The Anthropology of Globalization (Spring 2017)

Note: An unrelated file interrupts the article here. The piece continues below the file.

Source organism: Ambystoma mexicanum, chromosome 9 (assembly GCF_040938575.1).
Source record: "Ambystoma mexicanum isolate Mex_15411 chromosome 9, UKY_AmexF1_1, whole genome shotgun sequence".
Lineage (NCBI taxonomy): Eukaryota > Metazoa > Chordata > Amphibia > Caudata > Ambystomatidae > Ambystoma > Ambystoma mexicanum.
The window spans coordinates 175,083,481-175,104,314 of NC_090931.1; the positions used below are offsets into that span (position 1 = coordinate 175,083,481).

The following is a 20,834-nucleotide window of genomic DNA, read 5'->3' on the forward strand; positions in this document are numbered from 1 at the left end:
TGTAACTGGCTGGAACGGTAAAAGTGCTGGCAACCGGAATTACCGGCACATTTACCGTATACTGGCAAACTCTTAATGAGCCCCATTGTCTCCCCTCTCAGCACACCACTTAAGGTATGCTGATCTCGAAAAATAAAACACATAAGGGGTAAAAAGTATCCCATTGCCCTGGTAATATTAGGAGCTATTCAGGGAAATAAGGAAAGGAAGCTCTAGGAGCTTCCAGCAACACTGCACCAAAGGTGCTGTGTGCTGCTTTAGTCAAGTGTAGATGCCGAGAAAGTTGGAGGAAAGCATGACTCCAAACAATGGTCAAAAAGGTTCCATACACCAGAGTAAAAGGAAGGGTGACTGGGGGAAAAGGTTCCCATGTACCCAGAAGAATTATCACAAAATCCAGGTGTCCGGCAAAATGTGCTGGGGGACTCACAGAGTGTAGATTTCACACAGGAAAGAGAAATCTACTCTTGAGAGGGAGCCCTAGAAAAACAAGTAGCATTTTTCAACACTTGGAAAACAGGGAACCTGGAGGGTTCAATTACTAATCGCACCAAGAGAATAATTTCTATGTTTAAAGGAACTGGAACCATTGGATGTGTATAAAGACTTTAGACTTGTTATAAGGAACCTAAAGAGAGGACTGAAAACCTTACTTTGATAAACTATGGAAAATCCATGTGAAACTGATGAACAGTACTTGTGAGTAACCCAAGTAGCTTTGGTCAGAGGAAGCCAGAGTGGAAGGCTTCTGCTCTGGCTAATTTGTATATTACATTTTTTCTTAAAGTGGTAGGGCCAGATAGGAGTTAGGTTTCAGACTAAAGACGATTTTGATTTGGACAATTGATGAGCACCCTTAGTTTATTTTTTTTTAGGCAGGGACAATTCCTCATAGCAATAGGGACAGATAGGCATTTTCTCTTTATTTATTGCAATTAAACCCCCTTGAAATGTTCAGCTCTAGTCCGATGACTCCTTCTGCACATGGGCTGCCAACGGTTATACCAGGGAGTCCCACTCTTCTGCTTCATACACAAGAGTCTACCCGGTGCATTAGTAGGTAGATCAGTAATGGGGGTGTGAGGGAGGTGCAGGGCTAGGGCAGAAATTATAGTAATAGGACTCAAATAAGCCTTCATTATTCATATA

This course is an introduction from an anthropological perspective to recent theories and debates about the nature of "globalization". What is "globalization"? Why has this term become so prevalent in social theory and popular discourse in the past 20 years? What competing worldviews and political economic visions does it encompass? Beginning with influential debates outside of anthropology, we move quickly to consider the criticisms and alternatives offered by anthropologists and their interlocutors since the late 1980s especially. Drawing on the recent spate of theoretical literature, ethnographies, and award-winning films on globalization and capitalism at a variety of scales, discussions and written assignments will address some of the most pressing and conflictual issues facing humankind today. How new are the translocal processes now labeled "globalization"? What is the nature of capitalism in a so-called "postcolonial" or "neoliberal" age? How are new forms of infrastructure, networks, economic development and exploitation connecting different regions of the world? What forms of social and spatial mobility are emerging? What are the roles of both national states and transnational organizations and associations in these changes? How are forms of racial, ethnic and gender difference constructed through these processes? What alternatives and resistances have been constructed? While course readings will touch on perspectives from a variety of disciplines, the course is designed to provide a specifically anthropological lens on these issues.